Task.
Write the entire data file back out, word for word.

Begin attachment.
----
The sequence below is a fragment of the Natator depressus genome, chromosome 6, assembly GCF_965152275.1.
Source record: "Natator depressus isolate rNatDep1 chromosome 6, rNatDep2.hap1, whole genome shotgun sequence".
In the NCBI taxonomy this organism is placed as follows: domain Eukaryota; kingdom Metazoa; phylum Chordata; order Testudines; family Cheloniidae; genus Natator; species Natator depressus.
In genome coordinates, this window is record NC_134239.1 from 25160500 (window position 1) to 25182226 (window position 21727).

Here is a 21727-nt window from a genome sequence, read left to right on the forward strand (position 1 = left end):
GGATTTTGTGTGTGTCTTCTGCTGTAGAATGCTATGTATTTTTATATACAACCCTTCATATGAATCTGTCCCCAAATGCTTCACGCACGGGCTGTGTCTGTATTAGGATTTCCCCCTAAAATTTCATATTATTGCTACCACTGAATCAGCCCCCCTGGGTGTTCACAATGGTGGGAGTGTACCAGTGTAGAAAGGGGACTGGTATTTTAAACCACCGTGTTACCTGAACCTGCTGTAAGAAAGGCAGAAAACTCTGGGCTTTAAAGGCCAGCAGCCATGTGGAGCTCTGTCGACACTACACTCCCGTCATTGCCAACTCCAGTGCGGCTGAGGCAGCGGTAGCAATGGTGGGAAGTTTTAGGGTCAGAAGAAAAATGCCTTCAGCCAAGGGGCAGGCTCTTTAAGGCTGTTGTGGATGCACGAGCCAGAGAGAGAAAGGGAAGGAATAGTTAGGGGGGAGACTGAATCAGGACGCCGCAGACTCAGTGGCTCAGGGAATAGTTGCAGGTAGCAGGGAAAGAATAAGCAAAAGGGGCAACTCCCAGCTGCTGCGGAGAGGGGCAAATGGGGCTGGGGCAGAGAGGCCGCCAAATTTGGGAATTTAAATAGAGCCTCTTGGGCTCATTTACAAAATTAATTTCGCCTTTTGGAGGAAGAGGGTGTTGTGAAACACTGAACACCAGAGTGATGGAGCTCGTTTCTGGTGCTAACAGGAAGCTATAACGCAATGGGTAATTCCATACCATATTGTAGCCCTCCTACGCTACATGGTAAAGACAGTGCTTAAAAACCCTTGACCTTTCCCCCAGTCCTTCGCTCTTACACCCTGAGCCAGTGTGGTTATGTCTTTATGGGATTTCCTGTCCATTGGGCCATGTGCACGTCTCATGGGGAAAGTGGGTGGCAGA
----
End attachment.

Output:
The sequence below is a fragment of the Natator depressus genome, chromosome 6, assembly GCF_965152275.1.
Source record: "Natator depressus isolate rNatDep1 chromosome 6, rNatDep2.hap1, whole genome shotgun sequence".
In the NCBI taxonomy this organism is placed as follows: domain Eukaryota; kingdom Metazoa; phylum Chordata; order Testudines; family Cheloniidae; genus Natator; species Natator depressus.
In genome coordinates, this window is record NC_134239.1 from 25160500 (window position 1) to 25182226 (window position 21727).

Here is a 21727-nt window from a genome sequence, read left to right on the forward strand (position 1 = left end):
GGATTTTGTGTGTGTCTTCTGCTGTAGAATGCTATGTATTTTTATATACAACCCTTCATATGAATCTGTCCCCAAATGCTTCACGCACGGGCTGTGTCTGTATTAGGATTTCCCCCTAAAATTTCATATTATTGCTACCACTGAATCAGCCCCCCTGGGTGTTCACAATGGTGGGAGTGTACCAGTGTAGAAAGGGGACTGGTATTTTAAACCACCGTGTTACCTGAACCTGCTGTAAGAAAGGCAGAAAACTCTGGGCTTTAAAGGCCAGCAGCCATGTGGAGCTCTGTCGACACTACACTCCCGTCATTGCCAACTCCAGTGCGGCTGAGGCAGCGGTAGCAATGGTGGGAAGTTTTAGGGTCAGAAGAAAAATGCCTTCAGCCAAGGGGCAGGCTCTTTAAGGCTGTTGTGGATGCACGAGCCAGAGAGAGAAAGGGAAGGAATAGTTAGGGGGGAGACTGAATCAGGACGCCGCAGACTCAGTGGCTCAGGGAATAGTTGCAGGTAGCAGGGAAAGAATAAGCAAAAGGGGCAACTCCCAGCTGCTGCGGAGAGGGGCAAATGGGGCTGGGGCAGAGAGGCCGCCAAATTTGGGAATTTAAATAGAGCCTCTTGGGCTCATTTACAAAATTAATTTCGCCTTTTGGAGGAAGAGGGTGTTGTGAAACACTGAACACCAGAGTGATGGAGCTCGTTTCTGGTGCTAACAGGAAGCTATAACGCAATGGGTAATTCCATACCATATTGTAGCCCTCCTACGCTACATGGTAAAGACAGTGCTTAAAAACCCTTGACCTTTCCCCCAGTCCTTCGCTCTTACACCCTGAGCCAGTGTGGTTATGTCTTTATGGGATTTCCTGTCCATTGGGCCATGTGCACGTCTCATGGGGAAAGTGGGTGGCAGA